How do I go about separating the day trading business into a separate corporation from the Restaurant/Bar business? And what would be the tax consequences of doing so?
That would be internal issue for the corporation - and will not affect corporation taxes.
Seems as the corporation involved into two activities - and one activity is profitable while another had losses. If you want to separating the day trading business - I might suggest to register an LLC fully owned by the C-corporation - there will be separate books but results will be reported for tax purposes on the corporate's tax return because a single member LLC is a disregarded entity.
While you may choose the LLC to be treated as a corporation - that might be not good for tax purposes because in case of gain - there will be additional level of taxation, but in case of losses - there will be limited options to use them for offsetting income from other activity.

Customer:

So if I take the $375,000 as a wage to the wife, then I can take as a business deduction on the C-corporation. But it is not a expense otherwise?

LEV :

In order that to be deductible expense - that payment should be both ordinary and necessary expense paid or incurred during the taxable year in carrying on any trade or business.
If that is a compensation for services that the wife provided for the corporation - then - yes - wages are deductible.
If that is NOT a compensation for services that the wife provided for the corporation - wages may not be deducted.

LEV :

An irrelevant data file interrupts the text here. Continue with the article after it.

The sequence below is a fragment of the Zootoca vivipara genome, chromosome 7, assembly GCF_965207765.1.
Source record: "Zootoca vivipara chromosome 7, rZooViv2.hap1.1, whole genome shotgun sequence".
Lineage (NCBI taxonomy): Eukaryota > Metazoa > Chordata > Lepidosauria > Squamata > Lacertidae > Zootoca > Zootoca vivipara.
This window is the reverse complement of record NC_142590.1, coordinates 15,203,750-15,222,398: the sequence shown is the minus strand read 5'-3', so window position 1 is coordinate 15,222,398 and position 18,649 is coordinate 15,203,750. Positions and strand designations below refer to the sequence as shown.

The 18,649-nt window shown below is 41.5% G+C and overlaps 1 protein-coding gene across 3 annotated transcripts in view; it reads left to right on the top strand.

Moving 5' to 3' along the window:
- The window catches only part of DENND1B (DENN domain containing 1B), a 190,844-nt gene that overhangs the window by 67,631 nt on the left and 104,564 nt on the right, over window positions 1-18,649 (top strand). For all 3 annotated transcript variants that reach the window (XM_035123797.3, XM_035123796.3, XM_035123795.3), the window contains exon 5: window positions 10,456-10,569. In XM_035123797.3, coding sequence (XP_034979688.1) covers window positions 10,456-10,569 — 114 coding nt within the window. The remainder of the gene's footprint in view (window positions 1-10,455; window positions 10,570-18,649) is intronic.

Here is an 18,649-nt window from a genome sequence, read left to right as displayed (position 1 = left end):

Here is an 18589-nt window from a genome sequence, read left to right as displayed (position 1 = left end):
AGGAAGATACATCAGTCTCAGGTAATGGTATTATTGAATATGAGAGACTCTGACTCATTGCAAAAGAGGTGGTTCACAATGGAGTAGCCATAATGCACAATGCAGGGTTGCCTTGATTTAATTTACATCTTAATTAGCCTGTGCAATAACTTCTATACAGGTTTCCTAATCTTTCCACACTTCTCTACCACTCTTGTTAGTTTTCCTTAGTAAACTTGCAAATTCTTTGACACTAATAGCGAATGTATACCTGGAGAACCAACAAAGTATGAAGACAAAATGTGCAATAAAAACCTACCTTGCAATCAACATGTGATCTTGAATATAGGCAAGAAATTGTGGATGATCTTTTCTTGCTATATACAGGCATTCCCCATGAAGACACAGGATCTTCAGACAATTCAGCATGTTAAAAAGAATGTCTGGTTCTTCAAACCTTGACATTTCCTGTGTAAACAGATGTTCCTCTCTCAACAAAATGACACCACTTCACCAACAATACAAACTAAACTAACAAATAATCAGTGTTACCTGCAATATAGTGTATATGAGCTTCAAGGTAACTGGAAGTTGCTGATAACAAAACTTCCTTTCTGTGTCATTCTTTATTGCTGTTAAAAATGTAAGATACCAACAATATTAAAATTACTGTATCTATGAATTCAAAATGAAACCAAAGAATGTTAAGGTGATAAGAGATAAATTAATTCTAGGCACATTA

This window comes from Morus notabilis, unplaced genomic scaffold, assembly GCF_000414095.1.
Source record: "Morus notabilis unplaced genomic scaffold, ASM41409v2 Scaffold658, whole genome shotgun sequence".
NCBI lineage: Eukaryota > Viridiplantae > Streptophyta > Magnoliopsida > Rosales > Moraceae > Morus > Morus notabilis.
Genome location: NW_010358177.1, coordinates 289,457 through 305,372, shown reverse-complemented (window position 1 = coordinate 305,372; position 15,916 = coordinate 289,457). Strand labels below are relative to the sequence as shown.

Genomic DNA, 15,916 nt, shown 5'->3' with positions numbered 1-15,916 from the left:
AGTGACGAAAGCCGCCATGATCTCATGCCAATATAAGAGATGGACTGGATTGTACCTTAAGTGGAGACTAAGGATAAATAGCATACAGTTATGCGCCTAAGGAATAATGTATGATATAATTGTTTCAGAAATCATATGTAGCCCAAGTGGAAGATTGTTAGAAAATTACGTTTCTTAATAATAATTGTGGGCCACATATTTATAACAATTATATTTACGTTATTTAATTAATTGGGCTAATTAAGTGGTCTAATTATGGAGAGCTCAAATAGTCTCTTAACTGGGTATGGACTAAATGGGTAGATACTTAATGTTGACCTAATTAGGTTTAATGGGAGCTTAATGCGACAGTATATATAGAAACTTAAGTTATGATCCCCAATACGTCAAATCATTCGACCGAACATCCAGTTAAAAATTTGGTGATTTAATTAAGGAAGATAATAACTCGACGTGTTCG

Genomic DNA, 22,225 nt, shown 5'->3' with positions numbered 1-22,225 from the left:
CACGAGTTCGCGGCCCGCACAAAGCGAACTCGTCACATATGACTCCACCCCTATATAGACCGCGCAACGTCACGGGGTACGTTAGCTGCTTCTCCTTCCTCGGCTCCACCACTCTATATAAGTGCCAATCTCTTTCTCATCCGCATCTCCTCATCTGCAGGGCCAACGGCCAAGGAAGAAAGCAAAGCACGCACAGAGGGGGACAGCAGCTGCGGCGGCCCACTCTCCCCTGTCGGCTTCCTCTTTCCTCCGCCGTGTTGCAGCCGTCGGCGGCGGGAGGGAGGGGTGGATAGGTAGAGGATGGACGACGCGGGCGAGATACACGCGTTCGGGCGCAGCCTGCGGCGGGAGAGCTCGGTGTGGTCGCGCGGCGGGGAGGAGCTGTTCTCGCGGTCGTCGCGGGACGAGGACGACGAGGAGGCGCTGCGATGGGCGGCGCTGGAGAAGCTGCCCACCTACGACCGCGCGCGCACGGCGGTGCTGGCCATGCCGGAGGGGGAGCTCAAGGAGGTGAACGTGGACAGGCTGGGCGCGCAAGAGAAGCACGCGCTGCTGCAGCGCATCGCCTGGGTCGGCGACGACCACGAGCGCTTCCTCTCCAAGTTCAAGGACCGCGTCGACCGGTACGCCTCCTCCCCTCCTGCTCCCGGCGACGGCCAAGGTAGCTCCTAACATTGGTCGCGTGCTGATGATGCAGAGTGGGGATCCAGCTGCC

Please be aware that wages paid are reported on form W2 and are taxable for the recipient.

Customer:

If I separate the day trading business into a LLC owned by the C-corporation. Will the LLC (day trading) be safe legally from anything that happens at the C-corp(restaurant/bar)??

LEV :

It will be opposite - the C-corporation will be only responsible for the LLC up to the amount contributed.
If you want to protect day trading activity from possible claim against restaurant/bar activity - you may separate the restaurant/bar activity into the LLC. Or you may separate each activity into two LLC - and the original C-corporation will hold interest in each LLC.
If your intention is to completely separate these activities because of legal protection - you may need to do reorganization - there will not be tax liability - but each corporation will be liable for its own income taxes or losses.
See here - http://www.law.cornell.edu/uscode/text/26/368
For purposes of parts I and II and this part, the term “reorganization” means—
(D) a transfer by a corporation of all or a part of its assets to another corporation if immediately after the transfer the transferor, or one or more of its shareholders (including persons who were shareholders immediately before the transfer), or any combination thereof, is in control of the corporation to which the assets are transferred; but only if, in pursuance of the plan, stock or securities of the corporation to which the assets are transferred are distributed in a transaction which qualifies under section 354, 355, or 356;